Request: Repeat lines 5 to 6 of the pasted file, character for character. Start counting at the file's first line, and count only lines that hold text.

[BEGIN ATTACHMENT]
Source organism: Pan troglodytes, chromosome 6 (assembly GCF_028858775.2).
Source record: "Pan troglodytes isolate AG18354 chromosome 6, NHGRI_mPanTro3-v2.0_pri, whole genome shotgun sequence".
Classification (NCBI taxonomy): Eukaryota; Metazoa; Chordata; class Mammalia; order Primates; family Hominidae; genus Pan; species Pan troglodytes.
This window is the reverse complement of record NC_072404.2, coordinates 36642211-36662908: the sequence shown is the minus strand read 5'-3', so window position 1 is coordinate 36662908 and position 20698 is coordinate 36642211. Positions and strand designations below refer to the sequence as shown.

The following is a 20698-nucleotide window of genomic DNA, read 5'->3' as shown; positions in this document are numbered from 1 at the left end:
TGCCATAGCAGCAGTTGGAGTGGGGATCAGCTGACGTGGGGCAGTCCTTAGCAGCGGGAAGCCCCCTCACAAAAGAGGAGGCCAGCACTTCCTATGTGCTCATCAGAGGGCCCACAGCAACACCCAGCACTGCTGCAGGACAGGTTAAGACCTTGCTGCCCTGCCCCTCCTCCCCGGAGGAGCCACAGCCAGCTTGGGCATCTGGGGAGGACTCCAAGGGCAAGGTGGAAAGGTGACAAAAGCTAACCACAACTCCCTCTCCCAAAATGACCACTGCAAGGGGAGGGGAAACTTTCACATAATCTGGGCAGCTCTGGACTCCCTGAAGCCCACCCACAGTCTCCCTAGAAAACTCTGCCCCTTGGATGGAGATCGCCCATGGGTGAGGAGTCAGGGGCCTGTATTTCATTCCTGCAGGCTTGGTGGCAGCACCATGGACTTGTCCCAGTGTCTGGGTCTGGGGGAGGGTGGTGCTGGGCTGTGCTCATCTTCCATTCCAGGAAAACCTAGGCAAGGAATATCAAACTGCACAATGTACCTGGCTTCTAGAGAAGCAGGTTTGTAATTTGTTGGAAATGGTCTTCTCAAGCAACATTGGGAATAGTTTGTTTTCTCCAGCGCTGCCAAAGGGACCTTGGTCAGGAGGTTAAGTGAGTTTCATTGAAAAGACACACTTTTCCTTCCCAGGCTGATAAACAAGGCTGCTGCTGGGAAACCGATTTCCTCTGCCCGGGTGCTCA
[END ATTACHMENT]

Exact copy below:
The following is a 20698-nucleotide window of genomic DNA, read 5'->3' as shown; positions in this document are numbered from 1 at the left end:
TGCCATAGCAGCAGTTGGAGTGGGGATCAGCTGACGTGGGGCAGTCCTTAGCAGCGGGAAGCCCCCTCACAAAAGAGGAGGCCAGCACTTCCTATGTGCTCATCAGAGGGCCCACAGCAACACCCAGCACTGCTGCAGGACAGGTTAAGACCTTGCTGCCCTGCCCCTCCTCCCCGGAGGAGCCACAGCCAGCTTGGGCATCTGGGGAGGACTCCAAGGGCAAGGTGGAAAGGTGACAAAAGCTAACCACAACTCCCTCTCCCAAAATGACCACTGCAAGGGGAGGGGAAACTTTCACATAATCTGGGCAGCTCTGGACTCCCTGAAGCCCACCCACAGTCTCCCTAGAAAACTCTGCCCCTTGGATGGAGATCGCCCATGGGTGAGGAGTCAGGGGCCTGTATTTCATTCCTGCAGGCTTGGTGGCAGCACCATGGACTTGTCCCAGTGTCTGGGTCTGGGGGAGGGTGGTGCTGGGCTGTGCTCATCTTCCATTCCAGGAAAACCTAGGCAAGGAATATCAAACTGCACAATGTACCTGGCTTCTAGAGAAGCAGGTTTGTAATTTGTTGGAAATGGTCTTCTCAAGCAACATTGGGAATAGTTTGTTTTCTCCAGCGCTGCCAAAGGGACCTTGGTCAGGAGGTTAAGTGAGTTTCATTGAAAAGACACACTTTTCCTTCCCAGGCTGATAAACAAGGCTGCTGCTGGGAAACCGATTTCCTCTGCCCGGGTGCTCA